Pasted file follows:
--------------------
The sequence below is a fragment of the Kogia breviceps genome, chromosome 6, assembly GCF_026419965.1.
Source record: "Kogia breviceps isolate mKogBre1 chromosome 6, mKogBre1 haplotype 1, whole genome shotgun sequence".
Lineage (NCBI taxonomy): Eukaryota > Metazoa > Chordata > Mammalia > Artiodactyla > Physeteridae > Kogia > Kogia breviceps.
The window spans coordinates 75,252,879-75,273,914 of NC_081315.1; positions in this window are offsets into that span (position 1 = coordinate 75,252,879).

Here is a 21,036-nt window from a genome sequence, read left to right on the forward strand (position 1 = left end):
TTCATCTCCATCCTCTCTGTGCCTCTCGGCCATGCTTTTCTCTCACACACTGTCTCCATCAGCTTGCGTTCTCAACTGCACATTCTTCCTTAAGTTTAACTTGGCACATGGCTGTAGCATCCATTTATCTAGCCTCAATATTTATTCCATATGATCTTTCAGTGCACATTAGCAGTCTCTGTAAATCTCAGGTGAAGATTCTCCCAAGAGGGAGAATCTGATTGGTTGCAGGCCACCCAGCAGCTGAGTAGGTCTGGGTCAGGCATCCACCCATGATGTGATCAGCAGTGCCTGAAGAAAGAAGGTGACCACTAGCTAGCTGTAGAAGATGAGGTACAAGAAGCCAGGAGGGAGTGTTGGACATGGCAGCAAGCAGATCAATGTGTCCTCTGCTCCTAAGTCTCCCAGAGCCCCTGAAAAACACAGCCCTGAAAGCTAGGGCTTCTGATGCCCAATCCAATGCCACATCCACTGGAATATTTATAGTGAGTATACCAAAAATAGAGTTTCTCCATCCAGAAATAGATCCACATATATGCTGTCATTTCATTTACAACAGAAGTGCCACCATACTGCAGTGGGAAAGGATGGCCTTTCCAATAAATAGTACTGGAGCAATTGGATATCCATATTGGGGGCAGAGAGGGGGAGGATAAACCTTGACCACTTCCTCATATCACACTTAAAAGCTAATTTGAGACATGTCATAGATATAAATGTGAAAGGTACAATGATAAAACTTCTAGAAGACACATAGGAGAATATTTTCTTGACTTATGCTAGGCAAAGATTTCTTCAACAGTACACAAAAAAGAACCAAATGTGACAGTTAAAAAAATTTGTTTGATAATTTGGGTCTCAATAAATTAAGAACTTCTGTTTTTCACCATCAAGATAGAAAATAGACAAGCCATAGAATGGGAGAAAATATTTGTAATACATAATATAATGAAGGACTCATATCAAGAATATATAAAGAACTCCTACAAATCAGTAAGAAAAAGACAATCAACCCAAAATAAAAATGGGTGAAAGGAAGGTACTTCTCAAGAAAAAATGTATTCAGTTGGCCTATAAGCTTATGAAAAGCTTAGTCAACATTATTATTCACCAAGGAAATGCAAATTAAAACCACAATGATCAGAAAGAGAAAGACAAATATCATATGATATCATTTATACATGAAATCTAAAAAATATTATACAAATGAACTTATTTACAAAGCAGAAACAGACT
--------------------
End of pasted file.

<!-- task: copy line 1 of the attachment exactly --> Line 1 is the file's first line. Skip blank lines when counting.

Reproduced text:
The sequence below is a fragment of the Kogia breviceps genome, chromosome 6, assembly GCF_026419965.1.